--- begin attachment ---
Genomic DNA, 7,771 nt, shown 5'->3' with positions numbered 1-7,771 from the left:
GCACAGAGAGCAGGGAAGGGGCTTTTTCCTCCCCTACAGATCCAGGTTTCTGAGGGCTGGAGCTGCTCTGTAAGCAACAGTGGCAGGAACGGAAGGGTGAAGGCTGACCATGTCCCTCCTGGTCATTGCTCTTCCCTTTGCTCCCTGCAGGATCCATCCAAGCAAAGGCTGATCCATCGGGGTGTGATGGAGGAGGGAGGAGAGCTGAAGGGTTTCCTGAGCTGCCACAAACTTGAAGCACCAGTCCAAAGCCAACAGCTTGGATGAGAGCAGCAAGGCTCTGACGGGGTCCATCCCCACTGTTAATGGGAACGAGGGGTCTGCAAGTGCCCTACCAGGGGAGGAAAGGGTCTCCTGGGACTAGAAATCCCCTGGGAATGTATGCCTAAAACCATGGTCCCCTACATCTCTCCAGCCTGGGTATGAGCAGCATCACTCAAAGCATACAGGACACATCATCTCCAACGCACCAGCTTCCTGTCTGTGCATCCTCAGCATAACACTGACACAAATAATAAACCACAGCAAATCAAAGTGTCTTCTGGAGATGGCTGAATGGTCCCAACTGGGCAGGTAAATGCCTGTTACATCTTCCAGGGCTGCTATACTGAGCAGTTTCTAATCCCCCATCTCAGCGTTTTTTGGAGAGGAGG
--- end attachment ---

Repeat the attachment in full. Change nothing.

Genomic DNA, 7,771 nt, shown 5'->3' with positions numbered 1-7,771 from the left:
GCACAGAGAGCAGGGAAGGGGCTTTTTCCTCCCCTACAGATCCAGGTTTCTGAGGGCTGGAGCTGCTCTGTAAGCAACAGTGGCAGGAACGGAAGGGTGAAGGCTGACCATGTCCCTCCTGGTCATTGCTCTTCCCTTTGCTCCCTGCAGGATCCATCCAAGCAAAGGCTGATCCATCGGGGTGTGATGGAGGAGGGAGGAGAGCTGAAGGGTTTCCTGAGCTGCCACAAACTTGAAGCACCAGTCCAAAGCCAACAGCTTGGATGAGAGCAGCAAGGCTCTGACGGGGTCCATCCCCACTGTTAATGGGAACGAGGGGTCTGCAAGTGCCCTACCAGGGGAGGAAAGGGTCTCCTGGGACTAGAAATCCCCTGGGAATGTATGCCTAAAACCATGGTCCCCTACATCTCTCCAGCCTGGGTATGAGCAGCATCACTCAAAGCATACAGGACACATCATCTCCAACGCACCAGCTTCCTGTCTGTGCATCCTCAGCATAACACTGACACAAATAATAAACCACAGCAAATCAAAGTGTCTTCTGGAGATGGCTGAATGGTCCCAACTGGGCAGGTAAATGCCTGTTACATCTTCCAGGGCTGCTATACTGAGCAGTTTCTAATCCCCCATCTCAGCGTTTTTTGGAGAGGAGG